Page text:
Freshman life from Baltimore, Maryland’s Goucher College
I am back at school for second semester, the last half of my freshman year. The holiday break is like summer for high school, in that coming back means a new set of teachers and another chance to start over–a fresh start not just because college students can rid themselves of bad habits, but because (up north) we can change our identity behind all the winter gear!
When it is 10 degrees outside, leaving my bed is downright painful. Picking out an outfit seems pointless because my coat, followed by my fleece, followed by my sweater, get most of the exposure. Once I am ready to walk (or roll) out of the dorm, I brace myself against the cold, while trying to remember why I wanted to go to school in Maryland.
Last night my roommate and I decided we would room together next school year. It feels so good to be over the awkward hump of living with a stranger. Yes, sometimes I think the TV is turned on too loud, or that her desk lamp is too bright when I am trying to fall asleep, but it is all very different now because we are friends. Therefore, things I used to find bothersome do not annoy me as much, nor am I shy about telling her how I feel when I do find myself getting agitated.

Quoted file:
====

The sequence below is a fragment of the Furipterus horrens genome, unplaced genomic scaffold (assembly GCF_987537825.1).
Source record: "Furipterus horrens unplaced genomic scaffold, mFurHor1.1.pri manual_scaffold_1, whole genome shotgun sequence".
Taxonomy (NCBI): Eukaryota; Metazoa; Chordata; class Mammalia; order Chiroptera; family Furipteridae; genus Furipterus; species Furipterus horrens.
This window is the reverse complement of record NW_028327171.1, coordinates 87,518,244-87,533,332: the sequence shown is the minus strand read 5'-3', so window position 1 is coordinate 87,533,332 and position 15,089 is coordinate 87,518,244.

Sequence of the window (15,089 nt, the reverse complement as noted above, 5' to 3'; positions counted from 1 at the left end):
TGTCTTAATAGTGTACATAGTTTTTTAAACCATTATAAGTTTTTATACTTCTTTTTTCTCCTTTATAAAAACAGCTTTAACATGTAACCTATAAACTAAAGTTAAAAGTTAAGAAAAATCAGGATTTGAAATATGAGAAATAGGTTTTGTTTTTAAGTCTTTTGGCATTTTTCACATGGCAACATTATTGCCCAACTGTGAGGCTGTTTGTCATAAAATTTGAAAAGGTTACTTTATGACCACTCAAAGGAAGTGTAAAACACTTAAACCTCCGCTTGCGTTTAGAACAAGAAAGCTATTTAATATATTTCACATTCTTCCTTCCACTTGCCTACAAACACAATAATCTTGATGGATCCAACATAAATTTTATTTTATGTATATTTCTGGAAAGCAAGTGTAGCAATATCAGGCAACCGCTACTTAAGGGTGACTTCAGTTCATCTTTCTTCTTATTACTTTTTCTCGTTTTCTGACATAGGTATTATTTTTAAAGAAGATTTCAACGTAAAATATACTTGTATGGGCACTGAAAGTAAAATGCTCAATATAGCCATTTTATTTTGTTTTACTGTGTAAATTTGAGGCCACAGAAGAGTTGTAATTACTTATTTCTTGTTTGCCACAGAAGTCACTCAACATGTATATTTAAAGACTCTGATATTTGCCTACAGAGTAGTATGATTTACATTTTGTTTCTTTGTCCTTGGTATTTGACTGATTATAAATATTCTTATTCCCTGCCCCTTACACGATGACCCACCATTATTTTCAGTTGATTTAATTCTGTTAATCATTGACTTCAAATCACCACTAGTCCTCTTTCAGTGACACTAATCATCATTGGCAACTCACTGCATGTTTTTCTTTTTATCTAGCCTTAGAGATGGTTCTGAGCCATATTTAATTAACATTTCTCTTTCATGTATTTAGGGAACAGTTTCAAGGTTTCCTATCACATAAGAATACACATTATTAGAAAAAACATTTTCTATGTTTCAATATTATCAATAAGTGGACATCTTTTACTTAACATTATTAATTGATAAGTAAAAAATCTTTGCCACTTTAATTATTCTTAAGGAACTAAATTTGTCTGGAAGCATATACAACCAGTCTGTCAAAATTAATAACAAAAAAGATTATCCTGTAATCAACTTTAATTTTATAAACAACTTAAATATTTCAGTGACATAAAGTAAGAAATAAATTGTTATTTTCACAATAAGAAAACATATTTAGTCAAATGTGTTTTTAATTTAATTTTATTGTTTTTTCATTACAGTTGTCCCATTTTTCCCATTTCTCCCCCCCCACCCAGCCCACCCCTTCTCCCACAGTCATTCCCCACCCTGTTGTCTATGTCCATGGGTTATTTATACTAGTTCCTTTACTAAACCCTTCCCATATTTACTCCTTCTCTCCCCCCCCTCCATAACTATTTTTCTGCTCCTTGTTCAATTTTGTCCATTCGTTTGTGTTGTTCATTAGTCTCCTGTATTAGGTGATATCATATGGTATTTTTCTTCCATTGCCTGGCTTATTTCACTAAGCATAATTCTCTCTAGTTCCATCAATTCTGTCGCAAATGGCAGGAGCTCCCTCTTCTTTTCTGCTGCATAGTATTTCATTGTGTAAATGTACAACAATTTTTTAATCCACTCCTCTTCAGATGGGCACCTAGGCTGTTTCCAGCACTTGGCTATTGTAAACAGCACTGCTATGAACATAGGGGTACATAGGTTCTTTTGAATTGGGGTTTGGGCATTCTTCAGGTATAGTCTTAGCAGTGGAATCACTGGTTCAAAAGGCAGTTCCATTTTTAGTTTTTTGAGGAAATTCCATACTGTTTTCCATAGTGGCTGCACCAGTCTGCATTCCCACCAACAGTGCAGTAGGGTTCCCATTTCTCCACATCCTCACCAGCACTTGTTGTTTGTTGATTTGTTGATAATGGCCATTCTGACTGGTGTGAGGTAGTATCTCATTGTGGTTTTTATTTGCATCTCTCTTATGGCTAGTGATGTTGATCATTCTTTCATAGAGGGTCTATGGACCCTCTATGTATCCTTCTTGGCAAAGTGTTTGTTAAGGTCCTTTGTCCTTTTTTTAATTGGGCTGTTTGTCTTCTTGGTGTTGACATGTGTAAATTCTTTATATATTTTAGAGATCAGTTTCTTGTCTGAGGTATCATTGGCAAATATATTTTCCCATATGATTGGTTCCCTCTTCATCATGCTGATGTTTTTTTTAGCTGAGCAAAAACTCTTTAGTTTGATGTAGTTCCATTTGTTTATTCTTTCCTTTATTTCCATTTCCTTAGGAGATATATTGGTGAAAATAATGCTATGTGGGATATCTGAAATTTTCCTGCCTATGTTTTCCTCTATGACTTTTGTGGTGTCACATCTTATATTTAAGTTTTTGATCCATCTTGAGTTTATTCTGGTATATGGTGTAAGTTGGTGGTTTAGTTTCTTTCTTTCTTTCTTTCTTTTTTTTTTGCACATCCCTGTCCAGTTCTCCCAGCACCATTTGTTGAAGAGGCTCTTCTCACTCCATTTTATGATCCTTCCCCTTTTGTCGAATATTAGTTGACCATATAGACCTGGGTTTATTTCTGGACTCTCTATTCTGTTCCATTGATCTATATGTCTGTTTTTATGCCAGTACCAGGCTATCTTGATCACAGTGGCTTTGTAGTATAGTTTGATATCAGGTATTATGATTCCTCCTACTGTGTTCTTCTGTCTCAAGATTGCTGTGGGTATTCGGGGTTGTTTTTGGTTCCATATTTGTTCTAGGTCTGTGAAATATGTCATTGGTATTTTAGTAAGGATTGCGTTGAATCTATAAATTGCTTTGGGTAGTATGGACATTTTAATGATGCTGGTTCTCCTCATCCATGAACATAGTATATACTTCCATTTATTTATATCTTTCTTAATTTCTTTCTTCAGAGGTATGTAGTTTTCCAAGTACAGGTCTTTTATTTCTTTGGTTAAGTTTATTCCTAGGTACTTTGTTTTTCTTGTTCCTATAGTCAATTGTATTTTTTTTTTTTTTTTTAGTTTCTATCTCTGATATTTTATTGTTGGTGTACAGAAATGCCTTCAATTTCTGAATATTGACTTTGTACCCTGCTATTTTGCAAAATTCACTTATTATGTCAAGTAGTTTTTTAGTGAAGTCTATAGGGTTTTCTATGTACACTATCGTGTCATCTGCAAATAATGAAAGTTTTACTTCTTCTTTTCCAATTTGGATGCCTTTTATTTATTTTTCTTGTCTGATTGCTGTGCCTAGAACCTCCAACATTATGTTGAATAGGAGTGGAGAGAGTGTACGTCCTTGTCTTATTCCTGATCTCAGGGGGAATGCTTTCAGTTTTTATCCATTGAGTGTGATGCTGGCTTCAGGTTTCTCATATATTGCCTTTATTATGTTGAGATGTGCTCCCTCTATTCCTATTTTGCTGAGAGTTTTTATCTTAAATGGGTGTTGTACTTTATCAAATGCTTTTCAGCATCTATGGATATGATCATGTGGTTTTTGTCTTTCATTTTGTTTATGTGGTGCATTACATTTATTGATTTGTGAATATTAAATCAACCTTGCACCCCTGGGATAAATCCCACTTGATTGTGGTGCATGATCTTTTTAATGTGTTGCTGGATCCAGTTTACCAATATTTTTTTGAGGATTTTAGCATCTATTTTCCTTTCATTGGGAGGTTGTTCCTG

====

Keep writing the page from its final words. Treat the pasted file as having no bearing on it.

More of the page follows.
Like most schools, Goucher requires students to fulfill a series of general educational requirements. Last semester, because I wanted to get these out of the way, I ignored my impulse to explore the vast array of electives offered–which was not too smart.
I struggled through a math course, only to discover that a different math course is required for the major I am considering. If only I had waited, I could have fulfilled both requirements for math and my major. Clearly, I dislike math. For college freshmen to be, please keep in mind that majors and minors incorporate many of the general educational requirements.
Despite the frigid weather, second semester seems to be off to a good start. It is evident the babying period is over, as I now share all my classes with upperclassmen. Not only are the freshmen assumed to be adjusted, but the orientation committee is already in place and running for the incoming freshmen. I do not think this means my class is supposed to be totally accustomed to everything college has in store; rather, this signifies that freshmen everywhere really do survive the long, scary, and exciting road to independence and being an upperclassman.